Nonetheless, Calvin retains a remarkably high estimation of creation and this world. It is not merely a preface to redemption, but a glorious revelation in its own right. Yet our own corruption sees damnation in the majesty of God. We end up worshipping the creation and hiding from the Creator. Because of our condition, God's power, wisdom, and glory inspire fear rather than devotion. If God is powerful, he can destroy us; if he is wise, he can figure us out; if he is glorious and majestic, we can only shrink in his presence instead of praising him. "There are innumerable evidenceŠ," to which "astronomy, medicine, and all natural sciencesŠ" attest. "Indeed, men who have either quaffed or even tasted the liberal arts penetrate with their aid far more deeply into the secrets of the divine wisdom. Yet ignorance of them prevents no one from seeing more than enough of God's workmanship in his creation to lead him to break forth in admiration of the Artificer" (1.5.2). But, like a jealous inferior who strives to be God himself, humanity exchanges admiration for disgust. Infants nursing at their mothers' breasts "have tongues so eloquent to preach his glory that there is no need at all of other orators" (1.5.3). And yet, we speak of fate, chance, and other alternatives to the God who cares for us.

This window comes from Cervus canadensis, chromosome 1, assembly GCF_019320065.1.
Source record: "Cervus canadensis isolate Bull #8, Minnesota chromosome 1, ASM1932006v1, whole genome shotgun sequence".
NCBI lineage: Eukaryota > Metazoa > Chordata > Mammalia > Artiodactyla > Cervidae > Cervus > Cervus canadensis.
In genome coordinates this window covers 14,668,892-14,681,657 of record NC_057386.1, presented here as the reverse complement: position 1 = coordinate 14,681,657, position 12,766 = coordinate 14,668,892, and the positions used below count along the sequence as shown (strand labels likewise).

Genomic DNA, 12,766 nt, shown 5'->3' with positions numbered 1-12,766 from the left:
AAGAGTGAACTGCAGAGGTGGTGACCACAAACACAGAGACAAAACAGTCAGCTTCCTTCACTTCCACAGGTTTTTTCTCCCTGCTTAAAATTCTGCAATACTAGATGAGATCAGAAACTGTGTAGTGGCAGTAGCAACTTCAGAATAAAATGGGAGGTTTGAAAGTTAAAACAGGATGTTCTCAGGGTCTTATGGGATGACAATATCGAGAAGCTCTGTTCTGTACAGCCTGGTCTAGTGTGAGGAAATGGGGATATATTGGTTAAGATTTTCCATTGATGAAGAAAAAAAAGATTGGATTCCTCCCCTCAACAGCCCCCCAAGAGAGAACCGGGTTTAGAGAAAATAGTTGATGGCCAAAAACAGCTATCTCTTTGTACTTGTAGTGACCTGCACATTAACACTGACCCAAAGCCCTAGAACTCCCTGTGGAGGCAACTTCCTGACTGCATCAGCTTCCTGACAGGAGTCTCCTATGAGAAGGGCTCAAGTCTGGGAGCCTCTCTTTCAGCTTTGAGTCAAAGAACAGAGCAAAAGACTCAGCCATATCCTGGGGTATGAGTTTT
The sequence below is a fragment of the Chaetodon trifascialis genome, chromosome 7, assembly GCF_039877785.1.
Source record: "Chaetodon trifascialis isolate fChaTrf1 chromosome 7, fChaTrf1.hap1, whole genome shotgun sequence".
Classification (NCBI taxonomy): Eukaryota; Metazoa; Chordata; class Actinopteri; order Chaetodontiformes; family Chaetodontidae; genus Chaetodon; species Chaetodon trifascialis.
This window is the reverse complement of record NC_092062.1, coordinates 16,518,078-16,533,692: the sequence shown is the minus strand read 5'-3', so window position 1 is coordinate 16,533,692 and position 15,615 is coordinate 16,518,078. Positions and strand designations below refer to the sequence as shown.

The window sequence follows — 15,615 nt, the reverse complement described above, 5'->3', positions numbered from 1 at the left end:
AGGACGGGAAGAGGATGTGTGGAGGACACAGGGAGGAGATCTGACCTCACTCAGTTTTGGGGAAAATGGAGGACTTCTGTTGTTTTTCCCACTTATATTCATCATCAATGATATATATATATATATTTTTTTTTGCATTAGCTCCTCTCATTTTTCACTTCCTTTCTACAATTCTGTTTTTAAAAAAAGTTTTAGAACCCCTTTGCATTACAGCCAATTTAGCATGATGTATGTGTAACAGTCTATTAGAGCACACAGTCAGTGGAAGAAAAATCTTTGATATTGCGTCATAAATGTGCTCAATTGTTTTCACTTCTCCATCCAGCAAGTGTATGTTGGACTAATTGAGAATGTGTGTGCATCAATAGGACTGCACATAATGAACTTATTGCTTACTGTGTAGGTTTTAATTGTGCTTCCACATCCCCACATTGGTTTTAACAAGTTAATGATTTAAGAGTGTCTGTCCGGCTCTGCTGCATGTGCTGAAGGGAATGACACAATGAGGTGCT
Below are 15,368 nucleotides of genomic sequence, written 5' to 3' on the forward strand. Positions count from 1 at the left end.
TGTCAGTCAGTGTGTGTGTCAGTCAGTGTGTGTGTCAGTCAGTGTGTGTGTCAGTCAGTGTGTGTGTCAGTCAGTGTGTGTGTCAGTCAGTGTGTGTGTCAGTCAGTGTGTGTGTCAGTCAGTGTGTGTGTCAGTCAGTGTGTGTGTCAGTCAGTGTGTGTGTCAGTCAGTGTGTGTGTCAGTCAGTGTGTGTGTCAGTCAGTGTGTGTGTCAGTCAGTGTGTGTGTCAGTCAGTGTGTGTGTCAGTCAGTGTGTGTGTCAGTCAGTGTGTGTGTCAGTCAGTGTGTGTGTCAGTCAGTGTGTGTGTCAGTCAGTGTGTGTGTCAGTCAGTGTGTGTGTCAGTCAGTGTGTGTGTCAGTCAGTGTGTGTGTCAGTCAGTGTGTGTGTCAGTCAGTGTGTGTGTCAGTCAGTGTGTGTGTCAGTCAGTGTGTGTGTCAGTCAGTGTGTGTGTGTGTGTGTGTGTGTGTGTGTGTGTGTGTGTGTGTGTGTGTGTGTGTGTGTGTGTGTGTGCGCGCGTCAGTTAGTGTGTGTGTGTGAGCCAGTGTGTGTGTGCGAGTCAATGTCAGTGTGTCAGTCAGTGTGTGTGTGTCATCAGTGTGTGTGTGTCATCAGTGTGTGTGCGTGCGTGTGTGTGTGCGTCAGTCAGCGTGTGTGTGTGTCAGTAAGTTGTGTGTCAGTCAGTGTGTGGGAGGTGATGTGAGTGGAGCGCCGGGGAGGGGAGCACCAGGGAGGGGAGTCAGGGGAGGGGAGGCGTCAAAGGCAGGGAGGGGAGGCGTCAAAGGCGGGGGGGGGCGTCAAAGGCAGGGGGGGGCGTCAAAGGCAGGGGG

The chief products of natural theology, then, are pantheism and deism; either divinity is pushed into the world or God is pushed out of this world into heaven (1.5.5). Creator and creature become confused or alienated in every religious and speculative philosophical system. Because of our sinfulness, we are "struck blind in such a dazzling theater" (1.5.8). Like Adam and Eve, we run from the presence of God, a presence which ought to console us but cannot because of our sinfulness.